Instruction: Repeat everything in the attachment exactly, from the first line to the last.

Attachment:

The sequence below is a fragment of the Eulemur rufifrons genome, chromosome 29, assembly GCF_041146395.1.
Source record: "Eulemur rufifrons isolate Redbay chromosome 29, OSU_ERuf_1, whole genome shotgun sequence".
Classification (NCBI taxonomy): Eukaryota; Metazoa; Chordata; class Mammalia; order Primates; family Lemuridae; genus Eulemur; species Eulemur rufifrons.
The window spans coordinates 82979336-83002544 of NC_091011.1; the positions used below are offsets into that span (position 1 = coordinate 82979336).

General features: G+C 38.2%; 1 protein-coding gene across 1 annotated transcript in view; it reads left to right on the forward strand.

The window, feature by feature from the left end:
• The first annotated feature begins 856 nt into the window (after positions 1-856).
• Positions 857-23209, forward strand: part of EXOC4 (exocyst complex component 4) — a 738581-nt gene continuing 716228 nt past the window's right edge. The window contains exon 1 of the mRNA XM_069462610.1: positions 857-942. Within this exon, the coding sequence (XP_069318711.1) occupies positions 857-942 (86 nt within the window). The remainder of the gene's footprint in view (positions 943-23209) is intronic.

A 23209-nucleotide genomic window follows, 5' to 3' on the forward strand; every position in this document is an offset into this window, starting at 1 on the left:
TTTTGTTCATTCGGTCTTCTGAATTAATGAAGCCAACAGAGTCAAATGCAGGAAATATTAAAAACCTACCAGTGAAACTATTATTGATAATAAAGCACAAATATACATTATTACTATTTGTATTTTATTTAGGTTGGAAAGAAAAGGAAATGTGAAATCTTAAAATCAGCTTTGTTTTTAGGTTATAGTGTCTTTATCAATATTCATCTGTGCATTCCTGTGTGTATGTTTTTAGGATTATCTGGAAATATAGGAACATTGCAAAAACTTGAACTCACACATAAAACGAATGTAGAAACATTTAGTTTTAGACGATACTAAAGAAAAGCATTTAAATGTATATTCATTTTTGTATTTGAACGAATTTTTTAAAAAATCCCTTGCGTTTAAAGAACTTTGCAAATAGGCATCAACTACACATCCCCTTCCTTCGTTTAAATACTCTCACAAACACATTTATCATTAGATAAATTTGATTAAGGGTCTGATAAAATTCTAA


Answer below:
The sequence below is a fragment of the Eulemur rufifrons genome, chromosome 29, assembly GCF_041146395.1.
Source record: "Eulemur rufifrons isolate Redbay chromosome 29, OSU_ERuf_1, whole genome shotgun sequence".
Classification (NCBI taxonomy): Eukaryota; Metazoa; Chordata; class Mammalia; order Primates; family Lemuridae; genus Eulemur; species Eulemur rufifrons.
The window spans coordinates 82979336-83002544 of NC_091011.1; the positions used below are offsets into that span (position 1 = coordinate 82979336).

General features: G+C 38.2%; 1 protein-coding gene across 1 annotated transcript in view; it reads left to right on the forward strand.

The window, feature by feature from the left end:
• The first annotated feature begins 856 nt into the window (after positions 1-856).
• Positions 857-23209, forward strand: part of EXOC4 (exocyst complex component 4) — a 738581-nt gene continuing 716228 nt past the window's right edge. The window contains exon 1 of the mRNA XM_069462610.1: positions 857-942. Within this exon, the coding sequence (XP_069318711.1) occupies positions 857-942 (86 nt within the window). The remainder of the gene's footprint in view (positions 943-23209) is intronic.

A 23209-nucleotide genomic window follows, 5' to 3' on the forward strand; every position in this document is an offset into this window, starting at 1 on the left:
TTTTGTTCATTCGGTCTTCTGAATTAATGAAGCCAACAGAGTCAAATGCAGGAAATATTAAAAACCTACCAGTGAAACTATTATTGATAATAAAGCACAAATATACATTATTACTATTTGTATTTTATTTAGGTTGGAAAGAAAAGGAAATGTGAAATCTTAAAATCAGCTTTGTTTTTAGGTTATAGTGTCTTTATCAATATTCATCTGTGCATTCCTGTGTGTATGTTTTTAGGATTATCTGGAAATATAGGAACATTGCAAAAACTTGAACTCACACATAAAACGAATGTAGAAACATTTAGTTTTAGACGATACTAAAGAAAAGCATTTAAATGTATATTCATTTTTGTATTTGAACGAATTTTTTAAAAAATCCCTTGCGTTTAAAGAACTTTGCAAATAGGCATCAACTACACATCCCCTTCCTTCGTTTAAATACTCTCACAAACACATTTATCATTAGATAAATTTGATTAAGGGTCTGATAAAATTCTAA